Thursday, December 20, 2012

Christmas Across the Great Divides

A soldier on leave at Epsom, 1914. © IWM, Item Q 53560.

It's December 19th and Christmas is less than a week away! Last year at this point, I was writing about the famous 1914 Christmas Truce and about gifts for soldiers, like the Princess Mary's Gift Box. Both of these phenomena reflect the crossing of significant barriers or divides, whether that which lay between one side and the other on the battlefield or between home and front. A wartime Christmas mediated such boundaries in many ways. Christmas was a time to set aside differences, in the case of the truce, which was said to involve games of football, solemn reflections, and food and gift exchanges. It was also a particularly meaningful time for civilians to connect with troops.

The poster above suggests a pipe or a pouch of tobacco as a gift for a soldier, urging the shopper to make the purchase as a safeguard against forgetting a serviceperson altogether (a sad and hopefully unlikely possibility). Below, the so-called "Sheffield Telegraph" Fund was a safeguard against the absence of Christmas puddings for soldiers:

"Christmas Puddings for Soldiers and Sailors," ca. 1914-18.  © IWM, Item PST 10793.

The soldiers who would have received such treats from home were not so lucky as to have been granted leave for the holiday (like their sledding comrade in the first image here). However, these men would have celebrated the holidays in as merry a fashion possible. Photographs from the IWM's collections database suggest that every effort was made to mark the occasion, even in the harshest of conditions:

Christmas dinner in a shell-hole, 1916. © IWM, Item Q1630.

I can't tell whether the group in the above photo are dining in the company of a grave (marked by the mound of gravel and wooden cross?). It certainly appears so. As I noted in my previous post about wartime theatre, many festivities on the front had to confront severe circumstances or limitations in achieving their various illusions. Regardless of whether my suspicion about the photo here is correct, the soldiers pictured are participating in a kind of theater of their own, replicating as closely as possible a festive meal shared between loved ones who are gathered specially for the occasion. Given the grim necessity of eating a surely modest supper whilst assembled in a blasted crater and possibly in the company of a dead comrade, the distance between the real and the imagined or fancifully replicated is clear, though the effort to bridge this divide is moving.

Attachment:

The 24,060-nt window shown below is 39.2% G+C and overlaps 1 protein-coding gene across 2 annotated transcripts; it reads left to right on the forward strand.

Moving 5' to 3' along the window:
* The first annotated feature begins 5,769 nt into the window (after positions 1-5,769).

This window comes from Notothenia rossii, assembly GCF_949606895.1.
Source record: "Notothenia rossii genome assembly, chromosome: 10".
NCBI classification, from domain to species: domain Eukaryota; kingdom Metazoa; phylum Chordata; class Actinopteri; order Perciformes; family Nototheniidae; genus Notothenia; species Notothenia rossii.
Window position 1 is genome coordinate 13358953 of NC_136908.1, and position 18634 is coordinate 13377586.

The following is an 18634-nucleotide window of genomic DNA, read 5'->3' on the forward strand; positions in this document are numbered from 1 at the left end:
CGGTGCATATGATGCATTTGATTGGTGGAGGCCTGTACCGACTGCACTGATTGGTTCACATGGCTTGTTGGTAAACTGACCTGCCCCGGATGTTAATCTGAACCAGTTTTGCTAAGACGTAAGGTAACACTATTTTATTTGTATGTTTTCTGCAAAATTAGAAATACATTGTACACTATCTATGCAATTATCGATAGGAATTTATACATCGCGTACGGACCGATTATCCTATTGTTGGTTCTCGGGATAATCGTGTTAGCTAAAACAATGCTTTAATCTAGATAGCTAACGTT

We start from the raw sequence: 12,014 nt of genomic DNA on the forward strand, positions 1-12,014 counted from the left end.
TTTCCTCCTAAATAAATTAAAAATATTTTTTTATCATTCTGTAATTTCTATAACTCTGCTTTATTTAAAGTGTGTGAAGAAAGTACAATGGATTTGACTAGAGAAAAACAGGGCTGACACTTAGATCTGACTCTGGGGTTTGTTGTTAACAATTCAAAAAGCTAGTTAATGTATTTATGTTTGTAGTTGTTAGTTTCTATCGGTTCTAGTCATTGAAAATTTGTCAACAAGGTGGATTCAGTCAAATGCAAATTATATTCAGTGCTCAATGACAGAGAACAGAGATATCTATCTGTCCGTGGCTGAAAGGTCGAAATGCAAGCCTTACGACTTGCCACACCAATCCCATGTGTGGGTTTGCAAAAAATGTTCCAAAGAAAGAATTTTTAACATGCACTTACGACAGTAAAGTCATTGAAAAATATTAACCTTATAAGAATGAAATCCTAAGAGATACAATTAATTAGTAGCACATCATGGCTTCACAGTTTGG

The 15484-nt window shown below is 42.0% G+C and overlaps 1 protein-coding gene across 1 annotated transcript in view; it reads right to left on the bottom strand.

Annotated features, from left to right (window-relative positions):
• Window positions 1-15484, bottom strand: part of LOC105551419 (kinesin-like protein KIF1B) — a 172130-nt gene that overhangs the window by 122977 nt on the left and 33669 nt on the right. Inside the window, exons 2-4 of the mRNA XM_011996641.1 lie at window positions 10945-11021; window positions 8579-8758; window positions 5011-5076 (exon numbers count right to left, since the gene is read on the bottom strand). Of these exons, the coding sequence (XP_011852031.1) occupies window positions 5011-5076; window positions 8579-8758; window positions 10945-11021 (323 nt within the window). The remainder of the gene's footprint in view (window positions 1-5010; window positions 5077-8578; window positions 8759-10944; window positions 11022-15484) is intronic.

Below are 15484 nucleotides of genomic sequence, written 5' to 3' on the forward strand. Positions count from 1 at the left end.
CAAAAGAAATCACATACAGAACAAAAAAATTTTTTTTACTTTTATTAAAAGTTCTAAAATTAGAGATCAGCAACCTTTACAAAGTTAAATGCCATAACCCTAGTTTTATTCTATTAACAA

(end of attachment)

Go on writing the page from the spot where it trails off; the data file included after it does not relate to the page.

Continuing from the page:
That the men keep their helmets on throughout this meal suggests that while their meal may represent a respite from the everyday reality of war, very serious danger persists. It is possible, of course, that there is no attempt to erase the battlefield here. The soldiers may well be embracing their prevailing reality (especially given their chronologically and psychologically entrenched position in the disastrous midle years of the war), with the nod to holiday tradition a somewhat farcical performance that can only highlight the impossible distance between themselves and a pre-war era or a civilian world.

Back at home, civilians seeking a bit of festive escape from the everyday might have attended the "Christmas in Wartime" event:
"Christmas in Wartime," ca. 1915. © IWM, Item PST 1074.
A khaki-clad Father Christmas sits atop the great performance venue in this poster, welcoming all to attend the fundraising event, though also reminding them of the war's heavy burden on the nation, especially at the holidays. Whether at home or on the front, Britons were well aware of Christmas's symbolic power, which in no small way was/is tied to its theatricality--its ability to represent and permit the kind of joy, peace, or communal celebration that we wish for all year round. Our participation in Christmas festivities is a way of participating in a performance--an enactment of the happy things that we want to be true or real on more than just one day out of every three hundred sixty-five (which might explain my need to set up our Christmas tree and start listening to holiday music right after Thanksgiving this year!). Nearly a century ago, our ghosts of 1914 must have longed for the normalcy of Christmas's usual illusions. Their attempts to cross the divides of war and home or wartime and peacetime evince these heartfelt holiday wishes.

I hope you've enjoyed this first set of images and musings under our Great War Christmas tree this year. I'll be back with more holiday goodies leading up to the big day next week!

© Fiona Robinson

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